UK Subs: live review
There is a strange and wild beauty about the UK Subs. In the same way that watching Motorhead is like staring into the dark abyss of rock n roll from Little Richard to the MC5 the Subs are a glimpse into the white heat of pure rock n roll.
They are the rarest of things in the 21st century, a pure rock n roll band that believes in the power of music and performance. Frontman Charlie Harper is in his mid sixties and his vision of adrenalised, blues fused, black music- flavoured with hi octane rock n roll like the Rolling Stones that he was the first of back in the early sixties is the Subs. This is no mere three chord trick. The Subs are coming from a different place.
Charlie has been noted for his age by a sneering mainstream media for his years, for those of us who know better, he is the punk rock bluesman- a highly influential presence revered by some of the biggest rock bands in the world for his purity of purpose and his dedication to his art and community.
The time has now come to reappraise this situation. There is a film getting made about Charlie by Julian Temple, who just won a fistful awards for his great Dr Feelgood film. Charlie is working on an autobiography and it’s one hell of story to tell. This s the man who was taught harmonica by a pre fame Rod Stewart in the sixties and was the first fan of the Rolling Stones, he was a raucous busker in the early sixties and a R n B frontman in the seventies. He has been at the rock n roll frontline for five decades and has a fistful of piratical stories to tell about everyone from Sid Vicious to a pre fame Adam Ant who learned a lot from him.
Apart from that the UK Subs were one of the key punk bands. They are noted for being the ultimate rudimentary band when intact the complex rhythms and shuffling songs have far more in common with the black music fixated Rolling Sones than the British punk second wave, Charlie made these outside influences work for those punk kids then by taking the complex and making it sound simple. What most people chose to ignore was just how good a guitar player the Subs then guitar hero Nicky Garett was, his machine gun rhythm has influenced countless players whilst investing the songs with a crucial energy.
The Subs had plenty of hits and could have become arsehole rockstars with the limos and the arrogance like most of the much more critically acclaimed post punk band’s did. You don’t hear all the horror stories about Charlie being a drunken primadonna like hipster bands. He resolutely stuck to the small venues and the DIY circuit where they have remained since then.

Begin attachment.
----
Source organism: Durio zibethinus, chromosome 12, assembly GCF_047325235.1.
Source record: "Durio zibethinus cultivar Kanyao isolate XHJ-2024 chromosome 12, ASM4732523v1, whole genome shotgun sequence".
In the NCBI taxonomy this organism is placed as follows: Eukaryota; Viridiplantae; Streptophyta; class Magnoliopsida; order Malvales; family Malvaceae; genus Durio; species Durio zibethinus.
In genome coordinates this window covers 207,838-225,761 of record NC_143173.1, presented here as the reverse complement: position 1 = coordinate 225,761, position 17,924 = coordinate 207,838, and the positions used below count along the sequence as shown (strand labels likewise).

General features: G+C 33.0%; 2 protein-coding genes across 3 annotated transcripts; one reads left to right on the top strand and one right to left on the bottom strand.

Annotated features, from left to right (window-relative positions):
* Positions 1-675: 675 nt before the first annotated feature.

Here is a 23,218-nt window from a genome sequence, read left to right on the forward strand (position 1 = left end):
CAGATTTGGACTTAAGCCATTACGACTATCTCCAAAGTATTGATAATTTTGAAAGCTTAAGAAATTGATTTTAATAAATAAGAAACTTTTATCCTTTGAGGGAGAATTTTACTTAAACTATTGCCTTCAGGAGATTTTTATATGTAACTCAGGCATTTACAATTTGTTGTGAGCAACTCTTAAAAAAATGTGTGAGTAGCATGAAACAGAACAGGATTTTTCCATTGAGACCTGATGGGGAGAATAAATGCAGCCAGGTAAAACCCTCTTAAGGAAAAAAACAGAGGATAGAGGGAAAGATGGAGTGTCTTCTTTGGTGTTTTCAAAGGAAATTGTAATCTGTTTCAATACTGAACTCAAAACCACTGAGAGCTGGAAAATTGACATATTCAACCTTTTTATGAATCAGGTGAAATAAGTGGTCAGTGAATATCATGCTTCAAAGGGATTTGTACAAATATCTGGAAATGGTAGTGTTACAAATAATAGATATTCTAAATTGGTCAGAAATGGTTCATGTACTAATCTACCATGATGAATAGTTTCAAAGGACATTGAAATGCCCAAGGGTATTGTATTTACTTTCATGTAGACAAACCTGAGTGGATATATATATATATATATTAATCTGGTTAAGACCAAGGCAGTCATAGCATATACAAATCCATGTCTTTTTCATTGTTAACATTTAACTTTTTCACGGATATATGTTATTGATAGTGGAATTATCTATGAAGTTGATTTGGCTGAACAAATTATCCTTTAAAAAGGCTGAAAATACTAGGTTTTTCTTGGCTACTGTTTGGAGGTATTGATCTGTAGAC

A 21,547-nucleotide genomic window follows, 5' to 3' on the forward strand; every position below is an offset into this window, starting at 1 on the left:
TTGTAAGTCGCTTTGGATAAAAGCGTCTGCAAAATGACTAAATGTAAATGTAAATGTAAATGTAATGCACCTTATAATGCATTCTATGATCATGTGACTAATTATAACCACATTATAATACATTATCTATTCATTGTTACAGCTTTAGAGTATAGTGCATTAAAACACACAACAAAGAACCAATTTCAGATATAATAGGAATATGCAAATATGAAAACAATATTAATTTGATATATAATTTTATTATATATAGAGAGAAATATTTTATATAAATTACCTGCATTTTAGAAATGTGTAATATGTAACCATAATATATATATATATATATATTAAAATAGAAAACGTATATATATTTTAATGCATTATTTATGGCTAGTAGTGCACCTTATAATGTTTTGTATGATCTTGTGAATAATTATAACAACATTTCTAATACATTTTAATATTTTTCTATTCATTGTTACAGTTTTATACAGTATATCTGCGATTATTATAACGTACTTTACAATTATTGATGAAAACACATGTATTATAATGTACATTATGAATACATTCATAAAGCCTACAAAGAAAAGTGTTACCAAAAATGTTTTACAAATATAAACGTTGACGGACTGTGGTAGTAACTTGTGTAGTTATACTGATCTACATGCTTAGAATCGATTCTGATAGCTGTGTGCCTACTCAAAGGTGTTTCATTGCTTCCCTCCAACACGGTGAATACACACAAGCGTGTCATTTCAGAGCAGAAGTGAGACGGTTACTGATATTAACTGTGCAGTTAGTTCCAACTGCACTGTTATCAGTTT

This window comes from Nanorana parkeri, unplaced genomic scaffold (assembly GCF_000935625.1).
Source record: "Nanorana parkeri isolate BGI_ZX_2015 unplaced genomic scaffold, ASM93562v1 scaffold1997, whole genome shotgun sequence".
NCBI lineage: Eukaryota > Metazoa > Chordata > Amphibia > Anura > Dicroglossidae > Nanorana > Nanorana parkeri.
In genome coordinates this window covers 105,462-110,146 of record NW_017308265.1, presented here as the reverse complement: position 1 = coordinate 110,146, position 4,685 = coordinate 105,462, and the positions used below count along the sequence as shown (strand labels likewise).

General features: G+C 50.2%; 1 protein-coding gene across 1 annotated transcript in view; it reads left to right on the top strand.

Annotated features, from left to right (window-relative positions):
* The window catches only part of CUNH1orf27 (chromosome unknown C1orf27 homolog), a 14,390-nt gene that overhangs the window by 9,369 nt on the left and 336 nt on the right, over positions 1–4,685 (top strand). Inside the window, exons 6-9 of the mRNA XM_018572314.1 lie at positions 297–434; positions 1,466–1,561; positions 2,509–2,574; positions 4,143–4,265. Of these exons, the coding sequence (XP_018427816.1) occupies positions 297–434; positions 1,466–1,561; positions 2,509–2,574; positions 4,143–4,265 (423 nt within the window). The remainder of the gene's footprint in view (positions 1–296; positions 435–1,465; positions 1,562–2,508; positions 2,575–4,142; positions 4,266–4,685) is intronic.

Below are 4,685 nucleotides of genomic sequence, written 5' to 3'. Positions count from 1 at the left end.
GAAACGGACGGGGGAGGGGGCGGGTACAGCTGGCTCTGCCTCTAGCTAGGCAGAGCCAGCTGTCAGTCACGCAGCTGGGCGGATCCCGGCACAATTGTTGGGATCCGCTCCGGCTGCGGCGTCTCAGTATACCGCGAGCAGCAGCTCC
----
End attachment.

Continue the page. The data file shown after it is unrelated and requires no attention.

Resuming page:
It was a wise move. Worldwide the Subs are respected. They can get two thousand people to a show in Brazil and sell out American and Japanese tours with word of mouth powering the way. It’s a heartening message for a musician to hear.
And the reason why?
The reason is that they are alive. It’s extraordinary watching Charlie giving one hundred per cent as he closes in towards seventy years. He sings from the gut and flails around the stage in the venue like he does every night. His band is extraordinary tight but then they would be with all that world touring which is certainly not wasted. Speak to them and their itinerary is mind blowing. Japan, then south America, oh and then back to Europe. No wonder they are tight. Old Sub Alvin Gibbs is back on bass and is a bitch of a great bass player, Jamie, on drums is still a wild kid even after all those years- a powerhouse of a great drummer whilst Jet is a top guitarist- playing the frantic fast cross TTY,s and tight lead break that hallmark this sound. This is such a great line up of a classic band and they defy gravity. Playing a set that is pretty daring with many tunes culled from the new album with a smattering of old songs- UK Subs classics like Warhead, Party in Paris and I Live In A Car at the end of the set to bring the house down.
These are songs that staples of the punk scene, real folk songs from real folk- frontline music from where it really matters, a world beyond flavour of the month, a world whe community and music is everything and fashion is laughable. There is something heart warming and powerful about this. This is a place where music really counts, played with a mystical fire on an endless trail of swelteringly packed gigs, ever youthful moshpits and punk rock believers.
Charlie Harper is about to become iconic.
It’s about fucking time.